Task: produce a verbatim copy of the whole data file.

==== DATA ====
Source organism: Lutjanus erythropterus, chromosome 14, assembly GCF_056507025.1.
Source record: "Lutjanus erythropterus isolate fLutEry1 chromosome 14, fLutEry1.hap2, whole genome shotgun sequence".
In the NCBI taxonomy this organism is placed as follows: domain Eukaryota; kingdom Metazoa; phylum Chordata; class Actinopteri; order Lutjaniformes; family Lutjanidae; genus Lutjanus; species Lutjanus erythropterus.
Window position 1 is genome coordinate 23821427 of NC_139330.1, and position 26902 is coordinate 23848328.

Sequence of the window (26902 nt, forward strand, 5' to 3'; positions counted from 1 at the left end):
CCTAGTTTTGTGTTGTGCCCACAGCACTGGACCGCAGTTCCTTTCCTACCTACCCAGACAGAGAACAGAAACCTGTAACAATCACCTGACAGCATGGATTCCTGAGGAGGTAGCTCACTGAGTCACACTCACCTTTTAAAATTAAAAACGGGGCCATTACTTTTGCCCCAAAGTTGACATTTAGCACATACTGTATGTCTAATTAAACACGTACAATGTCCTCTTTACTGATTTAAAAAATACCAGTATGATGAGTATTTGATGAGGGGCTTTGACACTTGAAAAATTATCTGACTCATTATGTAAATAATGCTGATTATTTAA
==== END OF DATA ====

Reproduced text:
Source organism: Lutjanus erythropterus, chromosome 14, assembly GCF_056507025.1.
Source record: "Lutjanus erythropterus isolate fLutEry1 chromosome 14, fLutEry1.hap2, whole genome shotgun sequence".
In the NCBI taxonomy this organism is placed as follows: domain Eukaryota; kingdom Metazoa; phylum Chordata; class Actinopteri; order Lutjaniformes; family Lutjanidae; genus Lutjanus; species Lutjanus erythropterus.
Window position 1 is genome coordinate 23821427 of NC_139330.1, and position 26902 is coordinate 23848328.

Sequence of the window (26902 nt, forward strand, 5' to 3'; positions counted from 1 at the left end):
CCTAGTTTTGTGTTGTGCCCACAGCACTGGACCGCAGTTCCTTTCCTACCTACCCAGACAGAGAACAGAAACCTGTAACAATCACCTGACAGCATGGATTCCTGAGGAGGTAGCTCACTGAGTCACACTCACCTTTTAAAATTAAAAACGGGGCCATTACTTTTGCCCCAAAGTTGACATTTAGCACATACTGTATGTCTAATTAAACACGTACAATGTCCTCTTTACTGATTTAAAAAATACCAGTATGATGAGTATTTGATGAGGGGCTTTGACACTTGAAAAATTATCTGACTCATTATGTAAATAATGCTGATTATTTAA